“There is a difference between schools in remote mountainous areas, which have limited resources and the schools here in Wonsan” he says. “I want to create a network system and send out memory sticks and CD-ROMs to all schools – using multi-media resources and computers will help us reduce differences between urban and remote schools.”
This year, DPR Korea is extending its basic education cycle from 11 to 12 years – adding one more year of study to Primary School. In addition to regular in-service training, Mr. Ho is responsible for preparing and delivering training for the extra teachers that will be needed to extend the education cycle.
“Extending one year is not too difficult. The Provincial University of Education has enough graduates this year to cover our needs for new teachers. The big challenge we face is to make sure that the new teachers are qualified and learn the skills they need to turn theory into good teaching practices in the classroom.”
|Mr. Ho Gwang Ho in his office
© Cliff Meyers, UNICEF
Mr. Ho describes his vision while we are sitting in his half-finished office in the new TTC. Desks are lined up to make a large table everyone can work around and files are piled high as construction workers rush about – there is a tangible sense of excitement in the air as everyone works to complete this fabulous new training center.
With UNICEF support, renovations are well underway. UNICEF is providing a new roof, replacing the windows and constructing a new training room. This assistance is being matched with contributions from the provincial government including cement, bricks, electrical wiring, wooden beams, furniture and labour.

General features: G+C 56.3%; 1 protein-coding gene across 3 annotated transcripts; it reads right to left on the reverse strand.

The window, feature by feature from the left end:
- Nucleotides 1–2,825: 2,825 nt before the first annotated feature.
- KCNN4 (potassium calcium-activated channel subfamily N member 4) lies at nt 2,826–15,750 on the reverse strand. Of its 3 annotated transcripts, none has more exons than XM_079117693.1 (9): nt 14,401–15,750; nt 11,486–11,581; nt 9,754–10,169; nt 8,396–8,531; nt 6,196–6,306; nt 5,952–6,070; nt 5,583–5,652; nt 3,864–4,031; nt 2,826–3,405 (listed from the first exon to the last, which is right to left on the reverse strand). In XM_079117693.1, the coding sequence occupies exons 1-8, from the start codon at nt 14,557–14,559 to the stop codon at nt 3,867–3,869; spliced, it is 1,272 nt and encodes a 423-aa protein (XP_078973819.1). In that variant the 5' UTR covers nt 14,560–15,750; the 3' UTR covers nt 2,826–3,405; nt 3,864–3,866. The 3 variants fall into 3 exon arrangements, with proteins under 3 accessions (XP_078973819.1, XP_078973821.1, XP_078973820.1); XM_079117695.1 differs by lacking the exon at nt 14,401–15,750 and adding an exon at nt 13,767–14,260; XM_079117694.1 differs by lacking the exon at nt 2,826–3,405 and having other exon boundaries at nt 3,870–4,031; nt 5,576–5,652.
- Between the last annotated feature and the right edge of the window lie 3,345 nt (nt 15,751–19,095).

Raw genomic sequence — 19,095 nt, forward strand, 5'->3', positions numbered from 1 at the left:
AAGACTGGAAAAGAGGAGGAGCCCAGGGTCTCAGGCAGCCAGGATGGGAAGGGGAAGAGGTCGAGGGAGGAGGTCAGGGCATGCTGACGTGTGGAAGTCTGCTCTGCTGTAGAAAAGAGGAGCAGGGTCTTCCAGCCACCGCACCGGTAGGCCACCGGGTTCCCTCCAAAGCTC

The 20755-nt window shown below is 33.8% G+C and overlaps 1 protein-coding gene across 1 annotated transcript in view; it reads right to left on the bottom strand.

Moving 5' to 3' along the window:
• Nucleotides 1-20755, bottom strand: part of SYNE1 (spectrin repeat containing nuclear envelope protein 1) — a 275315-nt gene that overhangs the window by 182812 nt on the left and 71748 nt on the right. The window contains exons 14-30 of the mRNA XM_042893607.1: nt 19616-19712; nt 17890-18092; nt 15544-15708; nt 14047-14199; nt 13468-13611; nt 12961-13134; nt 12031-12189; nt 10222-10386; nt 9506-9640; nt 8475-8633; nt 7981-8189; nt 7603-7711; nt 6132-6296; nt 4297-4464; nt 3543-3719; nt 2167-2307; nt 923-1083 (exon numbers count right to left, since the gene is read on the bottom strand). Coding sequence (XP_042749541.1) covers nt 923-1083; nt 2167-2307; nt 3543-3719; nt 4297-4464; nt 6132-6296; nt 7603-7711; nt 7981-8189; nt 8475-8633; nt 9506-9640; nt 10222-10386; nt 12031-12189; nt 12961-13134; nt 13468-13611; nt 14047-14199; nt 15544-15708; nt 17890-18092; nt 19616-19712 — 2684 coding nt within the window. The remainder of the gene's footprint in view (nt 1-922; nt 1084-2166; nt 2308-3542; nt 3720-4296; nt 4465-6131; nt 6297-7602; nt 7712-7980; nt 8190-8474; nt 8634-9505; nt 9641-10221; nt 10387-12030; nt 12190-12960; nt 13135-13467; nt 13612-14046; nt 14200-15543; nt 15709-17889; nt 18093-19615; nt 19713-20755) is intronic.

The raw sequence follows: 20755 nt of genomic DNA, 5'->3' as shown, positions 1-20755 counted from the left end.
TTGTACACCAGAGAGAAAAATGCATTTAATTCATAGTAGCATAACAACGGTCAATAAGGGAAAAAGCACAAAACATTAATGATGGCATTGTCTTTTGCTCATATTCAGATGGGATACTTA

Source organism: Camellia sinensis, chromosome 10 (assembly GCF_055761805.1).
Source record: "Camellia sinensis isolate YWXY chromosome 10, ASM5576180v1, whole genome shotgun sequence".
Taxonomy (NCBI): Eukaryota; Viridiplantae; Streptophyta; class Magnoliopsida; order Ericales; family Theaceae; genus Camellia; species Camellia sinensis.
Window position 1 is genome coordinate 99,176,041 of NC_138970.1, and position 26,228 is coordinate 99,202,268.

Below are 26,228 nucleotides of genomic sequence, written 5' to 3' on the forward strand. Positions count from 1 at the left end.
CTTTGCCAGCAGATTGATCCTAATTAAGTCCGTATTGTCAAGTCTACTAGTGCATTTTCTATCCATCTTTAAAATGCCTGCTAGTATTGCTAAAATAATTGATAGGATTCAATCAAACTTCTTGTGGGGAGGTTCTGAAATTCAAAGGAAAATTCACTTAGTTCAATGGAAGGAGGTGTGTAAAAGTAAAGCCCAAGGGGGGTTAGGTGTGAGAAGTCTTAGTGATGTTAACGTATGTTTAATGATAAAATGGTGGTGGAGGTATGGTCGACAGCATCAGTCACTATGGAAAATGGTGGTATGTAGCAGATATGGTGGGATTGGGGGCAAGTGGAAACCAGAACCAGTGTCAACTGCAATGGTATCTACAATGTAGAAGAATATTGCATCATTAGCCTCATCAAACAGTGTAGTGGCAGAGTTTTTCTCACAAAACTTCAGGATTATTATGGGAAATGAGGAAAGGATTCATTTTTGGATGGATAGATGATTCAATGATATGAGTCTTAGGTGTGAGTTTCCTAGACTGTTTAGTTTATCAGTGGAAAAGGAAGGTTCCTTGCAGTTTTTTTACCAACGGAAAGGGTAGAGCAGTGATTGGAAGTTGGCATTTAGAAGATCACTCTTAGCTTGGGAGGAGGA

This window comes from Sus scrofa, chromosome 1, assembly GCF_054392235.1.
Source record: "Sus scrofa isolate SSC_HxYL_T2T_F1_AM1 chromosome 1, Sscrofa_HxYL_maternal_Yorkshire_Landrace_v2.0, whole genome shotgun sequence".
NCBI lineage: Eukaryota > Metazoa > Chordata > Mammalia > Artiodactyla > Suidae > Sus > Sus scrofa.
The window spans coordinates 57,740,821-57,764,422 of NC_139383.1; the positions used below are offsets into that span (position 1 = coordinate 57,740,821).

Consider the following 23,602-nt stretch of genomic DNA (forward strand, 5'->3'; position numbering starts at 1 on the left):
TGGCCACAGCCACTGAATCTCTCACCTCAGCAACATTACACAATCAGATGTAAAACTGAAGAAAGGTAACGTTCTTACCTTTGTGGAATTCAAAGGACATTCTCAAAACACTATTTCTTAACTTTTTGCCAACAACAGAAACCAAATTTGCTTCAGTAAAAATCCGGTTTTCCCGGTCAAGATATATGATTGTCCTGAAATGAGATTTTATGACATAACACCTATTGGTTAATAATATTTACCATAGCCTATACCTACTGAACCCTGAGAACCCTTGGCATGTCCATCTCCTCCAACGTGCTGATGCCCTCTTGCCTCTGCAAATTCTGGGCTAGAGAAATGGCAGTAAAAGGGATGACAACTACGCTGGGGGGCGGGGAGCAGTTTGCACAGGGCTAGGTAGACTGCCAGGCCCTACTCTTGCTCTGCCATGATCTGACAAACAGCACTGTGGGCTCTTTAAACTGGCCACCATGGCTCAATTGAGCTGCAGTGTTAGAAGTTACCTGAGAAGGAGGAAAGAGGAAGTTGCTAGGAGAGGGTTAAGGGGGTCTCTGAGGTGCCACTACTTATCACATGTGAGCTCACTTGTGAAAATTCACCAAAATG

“Primary and secondary school teachers in DPR Korea receive one month of residential refresher training every three years. This is coordinated by the Provincial TTC through a network of County TTCs. The new centre will provide much needed facilities for teacher training in the province.” explains Vinoba Gautam, Chief of Education, UNICEF DPRK.
“The new Provincial TTC building will house two training halls, offices and dormitories, giving Mr. Ho and his team the space and facilities they need to develop resource materials and train staff from the CTTCs, who will then be better prepared to train teachers of primary and secondary school and kindergarten in their counties.”
|Mr. Ho Gwang Ho and Cliff Meyers at the new Provincial TTC
© Cliff Meyers, UNICEF
As the Wonsan TTC is still under construction, all training programs are being held in extra classrooms in a nearby school and resources are limited.
“So far, we have only four computers, but even with these, we are able to prepare support materials for teachers, including videos of child-centred lessons and lectures. We want to do more audio-visual and ICT development to support schools with limited resources. We expect all schools in our province to have electricity by 2014 – then we will be able to use ICT to support the teachers and student learning.”
The authorCliff Meyers is Regional Education Advisor for UNICEF East Asia and the Pacific